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Banning books limits discussion and hinders societal progress

By Stephen Lee, November 3 2017 —

A school district in Mississippi recently banned To Kill a Mockingbird, Harper Lee’s classic book about an innocent black man wrongly accused of rape during the Great Depression. The district  complained that language used in the novel makes middle-schoolers uncomfortable. Most of this controversy is over the main characters’ use of racial slurs.

It’s understandable that the language used in the book makes people uncomfortable. Language is powerful because it can evoke strong emotional responses from even the most basic prose. But the whole point of this book is to make readers uncomfortable and challenge their unconscious biases. The explicit use of racial slurs and depiction of systematic racism should be unnerving, especially for young students getting their first glimpse of these societal problems.

You’re supposed to feel uncomfortable with Lee’s use of language. That feeling of unease is crafted to evoke discussions about racism. When you limit people’s exposure to books like To Kill a Mockingbird, you also limit their conversations. If the goal of our society is to better ourselves, hiding uncomfortable truths won’t benefit anyone. Young people need to learn about social issues like racism if we want to eradicate these problems.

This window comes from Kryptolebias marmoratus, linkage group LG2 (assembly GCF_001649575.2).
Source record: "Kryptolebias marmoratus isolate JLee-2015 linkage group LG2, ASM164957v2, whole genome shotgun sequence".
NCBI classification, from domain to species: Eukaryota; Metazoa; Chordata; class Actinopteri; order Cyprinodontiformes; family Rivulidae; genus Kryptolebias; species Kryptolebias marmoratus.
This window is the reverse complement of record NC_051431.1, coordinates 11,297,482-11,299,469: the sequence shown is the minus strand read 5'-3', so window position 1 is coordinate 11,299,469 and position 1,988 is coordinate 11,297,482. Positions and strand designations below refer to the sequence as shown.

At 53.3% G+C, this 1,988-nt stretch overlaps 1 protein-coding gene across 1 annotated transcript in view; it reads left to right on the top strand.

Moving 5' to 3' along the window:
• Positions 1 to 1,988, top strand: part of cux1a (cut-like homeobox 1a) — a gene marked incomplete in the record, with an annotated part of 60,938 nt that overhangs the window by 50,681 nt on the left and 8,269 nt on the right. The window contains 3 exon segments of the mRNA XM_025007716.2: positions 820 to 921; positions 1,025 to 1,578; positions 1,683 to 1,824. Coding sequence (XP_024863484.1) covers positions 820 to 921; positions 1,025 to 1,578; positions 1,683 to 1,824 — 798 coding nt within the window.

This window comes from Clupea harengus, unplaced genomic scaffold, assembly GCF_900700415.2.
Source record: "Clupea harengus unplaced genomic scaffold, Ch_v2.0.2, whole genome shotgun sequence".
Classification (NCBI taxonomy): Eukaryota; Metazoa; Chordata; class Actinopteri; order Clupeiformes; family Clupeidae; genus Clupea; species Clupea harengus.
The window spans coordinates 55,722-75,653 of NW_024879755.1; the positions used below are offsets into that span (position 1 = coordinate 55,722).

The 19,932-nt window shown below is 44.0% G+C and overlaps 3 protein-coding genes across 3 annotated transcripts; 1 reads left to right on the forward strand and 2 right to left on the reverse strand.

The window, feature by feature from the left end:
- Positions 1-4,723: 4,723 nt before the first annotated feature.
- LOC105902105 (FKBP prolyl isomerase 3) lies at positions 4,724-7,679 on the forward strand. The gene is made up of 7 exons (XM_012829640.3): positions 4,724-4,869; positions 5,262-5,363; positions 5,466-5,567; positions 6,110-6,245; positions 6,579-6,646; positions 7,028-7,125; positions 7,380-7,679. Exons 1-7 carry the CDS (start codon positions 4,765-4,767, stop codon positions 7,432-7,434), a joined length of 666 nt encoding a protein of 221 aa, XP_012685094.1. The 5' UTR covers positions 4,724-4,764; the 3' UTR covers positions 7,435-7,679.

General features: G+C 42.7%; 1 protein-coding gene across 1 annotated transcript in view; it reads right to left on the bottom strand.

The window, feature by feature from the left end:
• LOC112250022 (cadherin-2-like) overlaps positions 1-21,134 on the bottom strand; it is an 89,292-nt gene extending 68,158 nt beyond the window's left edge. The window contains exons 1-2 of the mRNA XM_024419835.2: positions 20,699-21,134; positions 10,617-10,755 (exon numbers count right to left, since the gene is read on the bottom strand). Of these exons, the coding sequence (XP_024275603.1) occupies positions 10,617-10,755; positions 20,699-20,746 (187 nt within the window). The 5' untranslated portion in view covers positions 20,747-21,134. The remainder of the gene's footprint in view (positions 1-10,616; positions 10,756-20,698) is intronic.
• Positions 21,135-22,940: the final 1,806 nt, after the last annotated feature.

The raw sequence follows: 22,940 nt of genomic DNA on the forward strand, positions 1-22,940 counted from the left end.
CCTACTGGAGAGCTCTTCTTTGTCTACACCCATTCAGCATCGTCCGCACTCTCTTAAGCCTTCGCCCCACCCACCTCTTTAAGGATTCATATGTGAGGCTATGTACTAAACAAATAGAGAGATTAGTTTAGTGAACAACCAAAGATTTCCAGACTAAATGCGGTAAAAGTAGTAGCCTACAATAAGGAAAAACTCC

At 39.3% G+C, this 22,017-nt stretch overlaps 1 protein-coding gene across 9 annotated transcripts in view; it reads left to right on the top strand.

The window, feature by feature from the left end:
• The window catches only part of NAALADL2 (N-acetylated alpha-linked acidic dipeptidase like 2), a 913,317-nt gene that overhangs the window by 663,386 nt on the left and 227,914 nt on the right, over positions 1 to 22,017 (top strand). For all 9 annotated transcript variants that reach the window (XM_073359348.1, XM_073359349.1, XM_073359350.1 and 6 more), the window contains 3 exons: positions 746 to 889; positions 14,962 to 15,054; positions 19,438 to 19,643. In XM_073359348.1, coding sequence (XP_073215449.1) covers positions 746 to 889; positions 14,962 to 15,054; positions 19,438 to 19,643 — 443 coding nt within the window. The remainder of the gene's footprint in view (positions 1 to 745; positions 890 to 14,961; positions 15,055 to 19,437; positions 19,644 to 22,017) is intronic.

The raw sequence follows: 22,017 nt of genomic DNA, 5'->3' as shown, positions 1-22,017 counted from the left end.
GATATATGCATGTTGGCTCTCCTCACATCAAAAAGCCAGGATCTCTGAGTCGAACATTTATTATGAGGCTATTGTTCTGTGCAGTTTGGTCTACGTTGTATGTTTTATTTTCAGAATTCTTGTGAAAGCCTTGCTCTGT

Another example of this censorship affected Mark Twain’s The Adventures of Huckleberry Finn, a book that’s been the victim of various censorship attempts in schools. People are so averse to feeling unnerved that they would rather bury poignant content than address the issues it presents. The only way progress occurs is through a dialogue about the problems that haunt our society. By banning books because of their language we are hindering our ability to teach people about topics like slavery and discrimination.

When I read these books a few years ago, I was only a couple of years older than middle school students. Obviously, the use of racial slurs was jarring. It was the first time I’d been exposed to that kind of content. However, I didn’t run from the feelings that the text created. Instead, I investigated them and learned from the experience. I’m better off now after reading these books than if I had fled from the prose of Lee and Twain.

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